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Light Bulb Showdown: LED vs. CFL vs. Incandescent
Just a couple decades ago, light bulbs were light bulbs. No matter your budget, you really had only one choice when it came to interior lighting options for your home: Head to the hardware store and pick up some incandescent bulbs, choosing a wattage based on how bright you needed the light to be.
But in recent years, technology has brought us bulbs — namely, CFLs and LEDs — that put incandescent lighting to shame. Not only are these new options more energy efficient, they can also last years, or even decades, longer than the standard light bulb we all remember from our childhoods.
And while prices for LED light bulbs were astronomical when we first covered this topic just a few years ago — upwards of $100 for one bulb — you can now pick up a cheap, 60-watt-equivalent LED light bulb for less than $5.
That’s probably why incandescent light bulbs are being phased out: An almost complete ban on their sale started in 2014 and will take full effect in 2020. Simply put, they waste a lot of energy and don’t last very long.
As incandescent light bulbs around the country burn out for the last time, let’s look at the other options available. Cost will obviously be a factor as you make your decision, but there are other variables you should consider as well.
CFL vs. LED Light Bulbs: What’s the Difference?
Let’s examine the two most popular new light bulb options, CFLs and LEDs, and look at the advantages and disadvantages that come with each.
CFLs: Compact Fluorescent Lights
According to EnergyStar.gov, CFLs work differently than incandescent bulbs in that, instead of running an electric current through a wire filament, they drive an electric current through a tube that contains argon and mercury vapor. This process creates ultraviolet light that quickly translates into visible light, unlike incandescent lights which put off a warm glow.
The big difference between CFLs and incandescent bulbs is how much energy it takes to use them over time. CFLs use about 70% less energy than incandescent bulbs. They also last years longer than traditional bulbs, and only cost about a dollar more per bulb.
However, one of the biggest drawbacks of CFLs is that it takes a few moments for them to warm up and reach full brightness. That means they’re not ideal in spots where you want lots of light as soon as you flip the switch, such as a dark, steep basement stairway. They also cannot be used with a dimmer switch.
Plus, modern CFLs contain a small amount of mercury, which is very harmful to both your health and the environment. That means it’s bad news to break one (here’s how to clean it up safely if you do), and they shouldn’t be disposed of in your regular household trash (here’s how to recycle them).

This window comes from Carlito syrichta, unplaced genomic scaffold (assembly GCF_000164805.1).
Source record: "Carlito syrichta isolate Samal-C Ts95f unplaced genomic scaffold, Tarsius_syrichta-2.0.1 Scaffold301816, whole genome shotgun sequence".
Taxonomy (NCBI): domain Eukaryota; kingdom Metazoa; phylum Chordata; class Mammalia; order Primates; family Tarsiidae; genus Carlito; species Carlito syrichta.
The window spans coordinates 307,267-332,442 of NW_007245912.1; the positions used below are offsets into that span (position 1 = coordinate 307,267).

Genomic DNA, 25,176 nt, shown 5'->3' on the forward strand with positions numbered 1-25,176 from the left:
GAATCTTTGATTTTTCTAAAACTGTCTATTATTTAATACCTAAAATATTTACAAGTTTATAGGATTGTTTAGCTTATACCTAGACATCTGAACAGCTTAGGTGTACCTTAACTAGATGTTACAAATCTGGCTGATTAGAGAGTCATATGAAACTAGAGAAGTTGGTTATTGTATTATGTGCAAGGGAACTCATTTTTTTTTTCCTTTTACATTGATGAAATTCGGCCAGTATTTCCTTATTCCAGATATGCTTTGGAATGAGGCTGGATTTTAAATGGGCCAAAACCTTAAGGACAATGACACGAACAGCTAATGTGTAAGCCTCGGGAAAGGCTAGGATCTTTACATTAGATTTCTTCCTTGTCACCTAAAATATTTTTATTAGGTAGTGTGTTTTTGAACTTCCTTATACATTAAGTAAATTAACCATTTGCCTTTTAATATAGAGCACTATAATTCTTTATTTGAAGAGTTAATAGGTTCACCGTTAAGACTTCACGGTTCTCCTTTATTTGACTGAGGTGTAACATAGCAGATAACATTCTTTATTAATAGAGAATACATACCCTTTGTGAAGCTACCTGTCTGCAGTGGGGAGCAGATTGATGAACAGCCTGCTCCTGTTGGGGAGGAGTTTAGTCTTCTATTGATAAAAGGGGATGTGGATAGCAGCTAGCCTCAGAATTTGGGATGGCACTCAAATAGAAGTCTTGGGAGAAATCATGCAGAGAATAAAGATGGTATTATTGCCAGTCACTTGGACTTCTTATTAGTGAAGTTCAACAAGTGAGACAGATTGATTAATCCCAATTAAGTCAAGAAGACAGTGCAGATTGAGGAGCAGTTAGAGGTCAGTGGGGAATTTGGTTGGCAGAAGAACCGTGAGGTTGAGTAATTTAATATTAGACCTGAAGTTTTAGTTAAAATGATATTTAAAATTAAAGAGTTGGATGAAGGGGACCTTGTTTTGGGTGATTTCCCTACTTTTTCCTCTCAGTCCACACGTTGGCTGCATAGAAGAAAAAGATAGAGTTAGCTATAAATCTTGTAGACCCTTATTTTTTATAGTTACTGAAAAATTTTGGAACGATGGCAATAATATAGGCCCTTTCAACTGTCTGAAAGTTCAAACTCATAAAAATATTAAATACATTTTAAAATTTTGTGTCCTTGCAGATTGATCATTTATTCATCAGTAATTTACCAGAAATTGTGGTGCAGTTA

LEDs: Light-Emitting Diodes
Light-emitting diodes, or LEDs, were for years most commonly found in small electronic displays, such as the clock on your cable box. Because the light emitted by each tiny LED is directional and fairly weak, household LED bulbs were on the fringe of mainstream technology just a few years ago.
According to the Lighting Research Center, LED light bulbs work by bringing together currents with a positive and negative charge to create energy released in the form of light. The result is a fast source of light that is reliable, instantaneous, and able to be dimmed.
What sets LEDs apart from incandescent bulbs and CFLs is just how long they can last. According to Consumer Reports, LED light bulbs can last anywhere from 20,000 to 50,000 hours, or up to five times longer than any comparable bulb on the market.
But that combination of efficiency and durability has historically come at a cost. LEDs cost more money than CFLs and incandescent bulbs. The good news, however, is that their price has dropped considerably over the years.
Where once it was common to pay $50 or even $100 for an LED light bulb, they’re now available for about $8 a bulb on Amazon. IKEA sells its own 60W-equivalent LED light bulbs for just $5, and Home Depot is reportedly running a promotion in May that will discount Philips LED light bulbs to as low as $2.50 per bulb.
Comparing Costs: CFLs vs. LEDs
When most people need to replace their light bulbs, cost is the biggest factor in their decision. But the actual cost includes more than just the upfront price of each bulb you buy; you should also factor in how much each option will cost to operate over the years.
As with most things, it turns out a bit of money spent today can often lead to substantial savings in the long run.
Buying one quality bulb that lasts decades is less expensive in the long run than buying a dozen or more cheaper ones that keep burning out.
And then there’s the cost of the electricity used to light the bulb: Utility prices vary by state and by season, of course, but in 2013 residential electricity customers paid an average of 12 cents per kilowatt hour in the United States. Both CFLs and LEDs use considerably less electricity than traditional bulbs.